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by the loveliness of landscape. As it is the fashion for modern tourists to travel pencil in hand, and bring home their port-folios filled with sketches, I am disposed to get up a few for the entertainment of my friends. When, however, I look over the hints and memorandums I have taken down for the purpose, my heart almost fails me at finding how my idle humour has led me aside from the great objects studied by every regular traveller who would make a book. I fear I shall give equal disappointment with an unlucky landscape painter, who had travelled on the continent, but following the bent of his vagrant inclination, had sketched in nooks, and corners, and bye-places. His sketch-book was accordingly crowded with cottages, and landscapes, and obscure ruins; but he had neglected to paint St Peter's, or the Coliseum; the cascade of Terni, or the bay of Naples; and had not a single glacier or volcano in his whole collection.

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Ships, ships, I will descrie you

Amidst the main,
I will come and try you,
What you are protecting,
And projecting,

What's your end and aim.
One
goes

abroad for merchandize and trading,
Another stays to keep his country from invading,
A third is coming home with rich and wealthy lading.
Hallo! my fancie, whither wilt thou go?

Old Poem.

To an American visiting Europe, the long voyage he has to make is an excellent preparative. The temporary absence of worldly scenes and employments produces a state of mind peculiarly fitted to receive new and vivid impressions. The vast space of waters that separates the hemispheres is like a blank page in existence. There is no gradual transition by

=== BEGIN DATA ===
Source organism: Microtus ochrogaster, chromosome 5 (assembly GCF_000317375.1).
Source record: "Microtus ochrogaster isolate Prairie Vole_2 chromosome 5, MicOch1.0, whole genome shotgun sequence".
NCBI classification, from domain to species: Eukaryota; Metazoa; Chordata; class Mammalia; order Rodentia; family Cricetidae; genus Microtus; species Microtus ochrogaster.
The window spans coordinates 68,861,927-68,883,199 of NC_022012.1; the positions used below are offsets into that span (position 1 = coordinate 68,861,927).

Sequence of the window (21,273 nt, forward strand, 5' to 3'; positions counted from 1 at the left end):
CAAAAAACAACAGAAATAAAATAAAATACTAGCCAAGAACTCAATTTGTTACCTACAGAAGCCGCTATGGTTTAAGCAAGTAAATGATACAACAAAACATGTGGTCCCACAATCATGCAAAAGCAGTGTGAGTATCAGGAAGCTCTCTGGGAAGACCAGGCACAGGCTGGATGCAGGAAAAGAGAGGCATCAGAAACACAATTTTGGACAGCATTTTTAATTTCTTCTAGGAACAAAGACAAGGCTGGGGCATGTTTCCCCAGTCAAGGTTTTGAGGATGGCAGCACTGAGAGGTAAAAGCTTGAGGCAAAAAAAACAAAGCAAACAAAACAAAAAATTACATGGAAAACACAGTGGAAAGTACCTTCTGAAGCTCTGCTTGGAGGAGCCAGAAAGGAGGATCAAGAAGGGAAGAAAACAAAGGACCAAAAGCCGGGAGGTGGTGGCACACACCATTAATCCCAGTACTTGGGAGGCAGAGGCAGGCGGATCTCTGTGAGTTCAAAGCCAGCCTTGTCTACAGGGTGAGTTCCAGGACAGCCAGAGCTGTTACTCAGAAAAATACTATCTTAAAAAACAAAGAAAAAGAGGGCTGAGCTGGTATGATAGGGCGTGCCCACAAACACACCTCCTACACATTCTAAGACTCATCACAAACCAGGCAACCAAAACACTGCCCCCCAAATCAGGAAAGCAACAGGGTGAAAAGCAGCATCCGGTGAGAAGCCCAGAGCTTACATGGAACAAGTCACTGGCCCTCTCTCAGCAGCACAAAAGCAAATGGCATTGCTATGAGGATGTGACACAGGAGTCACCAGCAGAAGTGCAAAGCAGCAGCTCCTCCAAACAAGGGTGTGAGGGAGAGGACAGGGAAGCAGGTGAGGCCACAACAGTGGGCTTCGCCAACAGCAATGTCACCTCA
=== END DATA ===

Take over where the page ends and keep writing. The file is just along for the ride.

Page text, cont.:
which, as in Europe, the features and population of one country blend almost imperceptibly with those of another. From the moment you lose sight of the land you have left, all is vacancy until you step on the opposite shore, and are launched at once into the bustle and novelties of another world.

In travelling by land there is a continuity of scene, and a connected succession of persons and incidents, that carry on the story of life, and lessen the effect of absence and separation. We drag, it is true, « a lengthening chain» at each remove of our pilgrimage; but the chain is unbroken: we can trace it back link by link; and we feel that the last of them still grapples us to home. But a wide sea voyage severs us at once.

It makes us conscious of being cast loose from the secure anchorage of settled life, and sent adrift upon a doubtful world. It interposes a gulf, not merely imaginary, but real, between us and our homes — a gulf subject to tempest, and fear, and uncertainty, that makes distance palpable, and return precarious.

Such, at least, was the case with myself.

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